Welcome to Canadian Domestic Homicide Prevention Initiative
Canadian Domestic Homicide Prevention Initiative
Domestic homicides account for 1 in 5 murders in Canada. Each province and territory is involved in learning from these deaths through domestic violence death review committees, coroners' investigations, inquests, inquiries or research studies.
The Canadian Domestic Homicide Prevention Initiative (CDHPI) is a knowledge hub for this information to help inform promising practices in homicide prevention. In particular, the CDHPI is focused on identifying emerging risk assessment, management, and safety planning strategies. The CDHPI has produced a clickable map to highlight this work in each jurisdiction.
The Canadian Domestic Homicide Prevention Initiative with Vulnerable Populations (CDHPIVP) is a five-year SSHRC partnership grant (2015-2020) that explores the unique needs of Indigenous, immigrant and refugee, rural, remote, and northern communities, and children exposed to domestic violence.
In The Spotlight
1. Brief 7: Domestic Violence and Homicide in Rural, Remote, and Northern Communities: Understanding Risk and Keeping Women Safe
Domestic Violence and Homicide in Rural, Remote, and Northern Communities: Understanding Risk and Keeping Women Safe is the seventh brief in the Homicide Brief series developed by the Canadian Domestic Homicide Prevention Initiative with Vulnerable Populations (CDHPIVP). This brief dentifies risk factors for domestic violence and homicide that appear to be more prevalent or have more significance for women living in rural, remote and northern communities in Canada. Current research and promising practices are highlighted for domestic violence risk assessment, risk management, and safety planning.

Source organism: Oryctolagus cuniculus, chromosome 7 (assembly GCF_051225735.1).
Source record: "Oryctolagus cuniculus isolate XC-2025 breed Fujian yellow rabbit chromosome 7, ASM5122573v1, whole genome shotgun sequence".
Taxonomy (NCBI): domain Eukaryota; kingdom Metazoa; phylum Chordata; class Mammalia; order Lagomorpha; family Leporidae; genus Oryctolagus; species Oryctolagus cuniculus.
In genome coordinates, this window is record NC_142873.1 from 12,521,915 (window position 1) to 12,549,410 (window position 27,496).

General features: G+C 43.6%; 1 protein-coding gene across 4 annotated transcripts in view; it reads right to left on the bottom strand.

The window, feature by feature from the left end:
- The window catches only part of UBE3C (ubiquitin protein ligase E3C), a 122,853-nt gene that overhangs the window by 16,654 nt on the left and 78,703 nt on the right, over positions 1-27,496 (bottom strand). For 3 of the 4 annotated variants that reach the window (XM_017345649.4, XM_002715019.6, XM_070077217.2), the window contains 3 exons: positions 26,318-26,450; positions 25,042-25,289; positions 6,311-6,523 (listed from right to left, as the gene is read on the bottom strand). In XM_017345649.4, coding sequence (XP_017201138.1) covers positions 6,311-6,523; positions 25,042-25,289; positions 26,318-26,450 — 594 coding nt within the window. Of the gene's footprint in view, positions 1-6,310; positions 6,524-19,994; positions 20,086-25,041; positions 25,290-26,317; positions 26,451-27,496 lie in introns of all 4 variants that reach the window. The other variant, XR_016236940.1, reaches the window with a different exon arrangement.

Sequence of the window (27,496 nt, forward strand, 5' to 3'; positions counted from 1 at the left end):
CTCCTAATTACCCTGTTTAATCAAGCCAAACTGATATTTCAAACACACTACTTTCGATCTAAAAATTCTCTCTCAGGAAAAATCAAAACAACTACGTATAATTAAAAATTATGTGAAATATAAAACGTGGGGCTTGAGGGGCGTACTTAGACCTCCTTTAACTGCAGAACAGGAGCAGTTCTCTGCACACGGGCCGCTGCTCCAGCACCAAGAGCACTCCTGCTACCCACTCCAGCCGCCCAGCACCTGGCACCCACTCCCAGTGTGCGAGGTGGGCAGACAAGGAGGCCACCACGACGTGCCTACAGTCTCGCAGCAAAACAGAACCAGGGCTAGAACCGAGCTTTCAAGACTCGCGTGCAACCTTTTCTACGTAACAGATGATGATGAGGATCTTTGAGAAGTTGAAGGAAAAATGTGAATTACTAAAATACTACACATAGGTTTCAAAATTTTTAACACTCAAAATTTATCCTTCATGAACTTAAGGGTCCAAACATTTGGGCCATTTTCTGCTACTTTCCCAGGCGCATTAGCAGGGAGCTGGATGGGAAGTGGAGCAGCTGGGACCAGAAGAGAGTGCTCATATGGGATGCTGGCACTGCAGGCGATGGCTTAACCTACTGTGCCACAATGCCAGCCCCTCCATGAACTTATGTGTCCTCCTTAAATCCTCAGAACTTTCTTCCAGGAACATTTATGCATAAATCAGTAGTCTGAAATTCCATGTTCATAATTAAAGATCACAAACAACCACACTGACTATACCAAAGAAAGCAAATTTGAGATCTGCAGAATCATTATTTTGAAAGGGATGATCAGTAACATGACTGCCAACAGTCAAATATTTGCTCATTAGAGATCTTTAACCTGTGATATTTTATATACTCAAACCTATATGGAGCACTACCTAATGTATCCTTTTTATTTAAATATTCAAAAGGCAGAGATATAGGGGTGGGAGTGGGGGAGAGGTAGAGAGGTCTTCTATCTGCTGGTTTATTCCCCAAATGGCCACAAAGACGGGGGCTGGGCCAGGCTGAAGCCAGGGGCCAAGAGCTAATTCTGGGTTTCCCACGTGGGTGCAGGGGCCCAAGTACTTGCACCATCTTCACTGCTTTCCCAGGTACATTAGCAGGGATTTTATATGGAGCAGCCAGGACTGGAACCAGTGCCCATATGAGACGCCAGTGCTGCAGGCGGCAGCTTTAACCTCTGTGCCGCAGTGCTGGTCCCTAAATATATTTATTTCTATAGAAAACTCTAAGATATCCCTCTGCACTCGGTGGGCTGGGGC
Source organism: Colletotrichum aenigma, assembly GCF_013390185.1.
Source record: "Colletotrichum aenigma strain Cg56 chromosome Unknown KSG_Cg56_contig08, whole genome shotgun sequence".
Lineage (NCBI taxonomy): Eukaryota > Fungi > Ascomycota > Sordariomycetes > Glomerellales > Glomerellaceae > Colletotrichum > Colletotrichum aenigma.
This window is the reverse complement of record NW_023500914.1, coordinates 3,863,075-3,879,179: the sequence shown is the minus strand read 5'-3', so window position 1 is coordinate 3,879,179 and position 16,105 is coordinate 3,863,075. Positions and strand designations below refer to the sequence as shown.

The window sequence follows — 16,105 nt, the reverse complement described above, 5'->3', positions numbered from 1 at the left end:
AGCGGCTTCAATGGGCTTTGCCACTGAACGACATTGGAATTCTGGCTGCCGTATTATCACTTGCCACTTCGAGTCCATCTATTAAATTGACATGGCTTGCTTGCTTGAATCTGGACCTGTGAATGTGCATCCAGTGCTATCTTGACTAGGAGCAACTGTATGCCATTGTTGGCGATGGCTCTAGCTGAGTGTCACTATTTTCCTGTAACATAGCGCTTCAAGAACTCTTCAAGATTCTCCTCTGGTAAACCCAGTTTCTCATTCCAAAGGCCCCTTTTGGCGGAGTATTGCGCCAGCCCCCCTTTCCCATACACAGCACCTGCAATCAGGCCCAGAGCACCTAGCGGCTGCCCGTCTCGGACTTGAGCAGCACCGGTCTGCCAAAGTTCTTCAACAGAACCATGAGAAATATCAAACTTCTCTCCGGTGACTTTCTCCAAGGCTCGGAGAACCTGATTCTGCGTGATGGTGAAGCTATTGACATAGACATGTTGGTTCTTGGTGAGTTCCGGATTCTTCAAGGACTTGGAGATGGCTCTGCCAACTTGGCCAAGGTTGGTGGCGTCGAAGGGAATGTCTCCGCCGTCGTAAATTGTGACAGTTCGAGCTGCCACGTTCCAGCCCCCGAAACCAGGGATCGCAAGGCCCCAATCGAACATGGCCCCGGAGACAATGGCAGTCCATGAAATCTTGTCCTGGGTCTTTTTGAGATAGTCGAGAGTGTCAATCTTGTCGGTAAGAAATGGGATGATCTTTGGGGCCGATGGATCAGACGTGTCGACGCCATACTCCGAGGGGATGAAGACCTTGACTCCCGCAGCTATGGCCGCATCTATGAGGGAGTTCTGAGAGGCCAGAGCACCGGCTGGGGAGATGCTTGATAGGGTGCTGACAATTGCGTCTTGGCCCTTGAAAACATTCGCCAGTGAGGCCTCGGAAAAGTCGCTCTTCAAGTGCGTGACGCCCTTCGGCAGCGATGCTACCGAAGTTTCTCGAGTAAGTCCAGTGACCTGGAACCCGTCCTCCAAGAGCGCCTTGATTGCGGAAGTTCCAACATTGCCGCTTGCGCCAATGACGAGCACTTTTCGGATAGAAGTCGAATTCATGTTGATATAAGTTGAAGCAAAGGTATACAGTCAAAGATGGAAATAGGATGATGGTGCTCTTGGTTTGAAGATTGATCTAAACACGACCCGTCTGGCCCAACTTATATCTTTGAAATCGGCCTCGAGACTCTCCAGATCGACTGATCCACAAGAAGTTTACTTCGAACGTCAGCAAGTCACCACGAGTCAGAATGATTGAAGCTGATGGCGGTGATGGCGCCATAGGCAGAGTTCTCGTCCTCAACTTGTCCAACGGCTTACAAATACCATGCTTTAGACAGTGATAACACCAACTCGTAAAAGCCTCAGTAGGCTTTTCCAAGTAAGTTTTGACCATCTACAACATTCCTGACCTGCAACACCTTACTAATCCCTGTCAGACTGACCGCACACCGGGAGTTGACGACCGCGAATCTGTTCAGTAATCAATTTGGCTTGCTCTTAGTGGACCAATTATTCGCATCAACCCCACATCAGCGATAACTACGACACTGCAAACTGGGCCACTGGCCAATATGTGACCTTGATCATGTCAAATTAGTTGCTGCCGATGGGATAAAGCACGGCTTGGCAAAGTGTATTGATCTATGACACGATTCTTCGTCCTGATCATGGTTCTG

- View plaintext webpage version
- View Printable PDF version
- En français : Violence et homicides familiaux dans les collectivités rurales, éloignées et nordiques : Comprendre le risque et assurer la sécurité des femmes
This report documents the number of domestic homicides in Canada between 2010 and 2015 based on court and media reports and focuses on four vulnerable populations (Indigenous; rural, remote and northern; immigrant and refugee; children killed in the context of domestic violence) that appear to be at greater risk of domestic homicide due to historical oppression and/or lack of resources because of isolation through factors such as geography, language, culture, age and poverty.
View ENGLISH PDF Report
View FRENCH PDF Report
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